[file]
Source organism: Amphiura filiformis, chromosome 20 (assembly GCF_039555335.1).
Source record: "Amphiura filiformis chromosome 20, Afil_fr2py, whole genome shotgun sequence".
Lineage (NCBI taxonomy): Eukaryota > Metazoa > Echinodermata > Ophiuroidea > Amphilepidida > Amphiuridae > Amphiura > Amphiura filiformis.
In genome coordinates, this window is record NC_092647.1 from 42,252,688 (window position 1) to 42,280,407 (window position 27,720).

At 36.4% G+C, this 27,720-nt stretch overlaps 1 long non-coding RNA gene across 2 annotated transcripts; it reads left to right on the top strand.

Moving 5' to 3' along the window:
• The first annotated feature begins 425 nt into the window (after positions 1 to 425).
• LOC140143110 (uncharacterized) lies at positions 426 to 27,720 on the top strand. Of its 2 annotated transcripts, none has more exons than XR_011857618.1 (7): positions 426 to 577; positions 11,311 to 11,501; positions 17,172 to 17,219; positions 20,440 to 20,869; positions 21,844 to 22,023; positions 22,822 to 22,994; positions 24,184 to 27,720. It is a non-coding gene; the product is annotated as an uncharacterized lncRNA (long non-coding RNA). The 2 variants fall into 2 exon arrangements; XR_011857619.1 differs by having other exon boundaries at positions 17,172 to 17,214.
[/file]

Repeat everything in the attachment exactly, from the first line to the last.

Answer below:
Source organism: Amphiura filiformis, chromosome 20 (assembly GCF_039555335.1).
Source record: "Amphiura filiformis chromosome 20, Afil_fr2py, whole genome shotgun sequence".
Lineage (NCBI taxonomy): Eukaryota > Metazoa > Echinodermata > Ophiuroidea > Amphilepidida > Amphiuridae > Amphiura > Amphiura filiformis.
In genome coordinates, this window is record NC_092647.1 from 42,252,688 (window position 1) to 42,280,407 (window position 27,720).

At 36.4% G+C, this 27,720-nt stretch overlaps 1 long non-coding RNA gene across 2 annotated transcripts; it reads left to right on the top strand.

Moving 5' to 3' along the window:
• The first annotated feature begins 425 nt into the window (after positions 1 to 425).
• LOC140143110 (uncharacterized) lies at positions 426 to 27,720 on the top strand. Of its 2 annotated transcripts, none has more exons than XR_011857618.1 (7): positions 426 to 577; positions 11,311 to 11,501; positions 17,172 to 17,219; positions 20,440 to 20,869; positions 21,844 to 22,023; positions 22,822 to 22,994; positions 24,184 to 27,720. It is a non-coding gene; the product is annotated as an uncharacterized lncRNA (long non-coding RNA). The 2 variants fall into 2 exon arrangements; XR_011857619.1 differs by having other exon boundaries at positions 17,172 to 17,214.